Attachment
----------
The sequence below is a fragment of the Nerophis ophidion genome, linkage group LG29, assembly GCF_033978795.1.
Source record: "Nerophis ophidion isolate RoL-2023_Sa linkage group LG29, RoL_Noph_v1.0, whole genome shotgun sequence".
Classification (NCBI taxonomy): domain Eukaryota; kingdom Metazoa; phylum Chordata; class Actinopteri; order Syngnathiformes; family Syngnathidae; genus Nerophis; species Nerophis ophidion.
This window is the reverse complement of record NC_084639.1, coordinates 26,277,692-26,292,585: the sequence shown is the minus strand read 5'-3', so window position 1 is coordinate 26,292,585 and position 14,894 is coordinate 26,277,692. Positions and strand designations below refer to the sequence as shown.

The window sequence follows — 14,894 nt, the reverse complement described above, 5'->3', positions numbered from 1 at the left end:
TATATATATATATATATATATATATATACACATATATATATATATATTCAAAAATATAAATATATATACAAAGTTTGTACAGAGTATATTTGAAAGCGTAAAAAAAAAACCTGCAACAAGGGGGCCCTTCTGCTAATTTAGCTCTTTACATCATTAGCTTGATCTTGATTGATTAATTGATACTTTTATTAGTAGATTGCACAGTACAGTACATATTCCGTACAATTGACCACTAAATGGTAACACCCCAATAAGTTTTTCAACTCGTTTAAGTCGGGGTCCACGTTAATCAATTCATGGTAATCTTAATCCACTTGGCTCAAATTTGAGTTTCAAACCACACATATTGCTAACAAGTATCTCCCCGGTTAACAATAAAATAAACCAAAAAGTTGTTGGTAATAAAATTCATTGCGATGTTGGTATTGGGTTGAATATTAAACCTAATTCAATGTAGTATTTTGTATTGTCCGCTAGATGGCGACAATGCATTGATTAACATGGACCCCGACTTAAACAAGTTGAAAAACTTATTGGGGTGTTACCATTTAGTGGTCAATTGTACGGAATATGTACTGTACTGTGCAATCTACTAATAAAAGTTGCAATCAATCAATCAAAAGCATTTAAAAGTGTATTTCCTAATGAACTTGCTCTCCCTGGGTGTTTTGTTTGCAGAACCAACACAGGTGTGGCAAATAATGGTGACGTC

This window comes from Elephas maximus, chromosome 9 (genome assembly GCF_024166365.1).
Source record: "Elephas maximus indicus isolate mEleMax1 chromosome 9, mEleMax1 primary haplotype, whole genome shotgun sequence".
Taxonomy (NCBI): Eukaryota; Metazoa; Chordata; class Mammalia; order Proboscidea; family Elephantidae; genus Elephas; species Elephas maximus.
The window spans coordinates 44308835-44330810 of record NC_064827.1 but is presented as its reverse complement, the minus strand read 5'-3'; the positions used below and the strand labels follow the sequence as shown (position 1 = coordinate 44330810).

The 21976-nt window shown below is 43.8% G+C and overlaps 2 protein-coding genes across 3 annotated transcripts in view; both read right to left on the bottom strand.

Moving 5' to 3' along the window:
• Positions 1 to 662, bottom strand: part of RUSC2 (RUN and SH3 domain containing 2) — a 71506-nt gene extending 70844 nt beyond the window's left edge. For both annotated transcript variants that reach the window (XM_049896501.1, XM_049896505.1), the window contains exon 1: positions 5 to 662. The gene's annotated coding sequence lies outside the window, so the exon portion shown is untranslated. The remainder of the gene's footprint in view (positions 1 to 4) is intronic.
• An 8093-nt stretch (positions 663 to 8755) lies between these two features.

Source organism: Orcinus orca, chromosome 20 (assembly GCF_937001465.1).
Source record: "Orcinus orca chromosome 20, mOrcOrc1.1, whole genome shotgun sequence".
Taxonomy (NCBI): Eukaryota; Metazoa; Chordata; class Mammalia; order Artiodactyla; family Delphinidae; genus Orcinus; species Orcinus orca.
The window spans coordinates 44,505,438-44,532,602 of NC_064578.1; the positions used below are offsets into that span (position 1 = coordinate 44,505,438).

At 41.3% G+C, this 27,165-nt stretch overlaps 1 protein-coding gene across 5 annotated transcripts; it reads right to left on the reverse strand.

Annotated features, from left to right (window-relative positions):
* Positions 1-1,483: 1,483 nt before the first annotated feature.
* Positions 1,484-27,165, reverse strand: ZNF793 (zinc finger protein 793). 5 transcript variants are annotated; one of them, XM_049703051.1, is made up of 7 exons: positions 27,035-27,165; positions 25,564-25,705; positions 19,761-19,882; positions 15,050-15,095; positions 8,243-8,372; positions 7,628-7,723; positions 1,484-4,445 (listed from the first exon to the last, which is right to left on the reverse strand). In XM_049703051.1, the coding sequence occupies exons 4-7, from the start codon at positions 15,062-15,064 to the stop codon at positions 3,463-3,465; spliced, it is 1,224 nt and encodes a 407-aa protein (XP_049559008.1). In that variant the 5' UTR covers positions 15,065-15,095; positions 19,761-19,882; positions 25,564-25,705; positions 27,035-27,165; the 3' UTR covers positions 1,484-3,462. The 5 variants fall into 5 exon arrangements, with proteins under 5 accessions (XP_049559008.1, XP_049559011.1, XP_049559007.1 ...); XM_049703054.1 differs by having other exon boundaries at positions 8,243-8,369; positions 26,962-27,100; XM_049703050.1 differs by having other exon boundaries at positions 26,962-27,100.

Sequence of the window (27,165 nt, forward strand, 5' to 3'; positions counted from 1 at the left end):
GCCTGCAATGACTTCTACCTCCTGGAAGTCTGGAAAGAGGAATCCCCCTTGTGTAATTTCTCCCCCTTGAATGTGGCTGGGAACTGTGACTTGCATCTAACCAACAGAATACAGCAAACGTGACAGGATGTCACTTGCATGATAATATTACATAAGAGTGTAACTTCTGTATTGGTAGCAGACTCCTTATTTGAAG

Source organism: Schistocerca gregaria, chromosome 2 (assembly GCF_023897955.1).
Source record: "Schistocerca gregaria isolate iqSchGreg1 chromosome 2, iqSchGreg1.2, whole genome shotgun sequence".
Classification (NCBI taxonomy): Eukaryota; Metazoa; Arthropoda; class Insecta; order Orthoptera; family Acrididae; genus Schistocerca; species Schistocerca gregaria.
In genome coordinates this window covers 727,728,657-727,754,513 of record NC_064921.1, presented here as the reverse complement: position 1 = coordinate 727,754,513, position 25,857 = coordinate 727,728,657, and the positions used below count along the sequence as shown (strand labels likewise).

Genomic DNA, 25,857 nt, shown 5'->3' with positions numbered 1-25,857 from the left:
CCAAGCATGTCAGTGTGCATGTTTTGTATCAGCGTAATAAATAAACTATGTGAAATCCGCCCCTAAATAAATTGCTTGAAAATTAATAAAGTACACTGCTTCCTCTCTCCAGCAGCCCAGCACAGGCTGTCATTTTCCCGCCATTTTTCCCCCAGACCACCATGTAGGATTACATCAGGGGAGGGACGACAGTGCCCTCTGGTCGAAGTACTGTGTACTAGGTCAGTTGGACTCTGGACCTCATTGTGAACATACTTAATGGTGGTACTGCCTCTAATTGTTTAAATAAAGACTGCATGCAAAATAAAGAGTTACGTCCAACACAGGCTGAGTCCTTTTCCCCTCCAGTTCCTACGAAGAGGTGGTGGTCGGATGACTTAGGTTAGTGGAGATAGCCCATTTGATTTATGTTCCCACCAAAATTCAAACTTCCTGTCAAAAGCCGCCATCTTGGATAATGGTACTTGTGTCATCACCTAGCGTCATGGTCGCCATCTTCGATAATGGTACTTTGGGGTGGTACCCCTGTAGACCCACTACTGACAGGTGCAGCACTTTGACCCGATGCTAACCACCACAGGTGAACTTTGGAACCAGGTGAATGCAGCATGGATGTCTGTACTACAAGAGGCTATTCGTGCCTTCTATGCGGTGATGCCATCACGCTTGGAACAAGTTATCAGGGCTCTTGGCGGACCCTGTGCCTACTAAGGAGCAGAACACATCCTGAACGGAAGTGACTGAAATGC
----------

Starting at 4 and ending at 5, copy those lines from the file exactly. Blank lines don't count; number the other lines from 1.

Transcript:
This window is the reverse complement of record NC_084639.1, coordinates 26,277,692-26,292,585: the sequence shown is the minus strand read 5'-3', so window position 1 is coordinate 26,292,585 and position 14,894 is coordinate 26,277,692. Positions and strand designations below refer to the sequence as shown.

The window sequence follows — 14,894 nt, the reverse complement described above, 5'->3', positions numbered from 1 at the left end: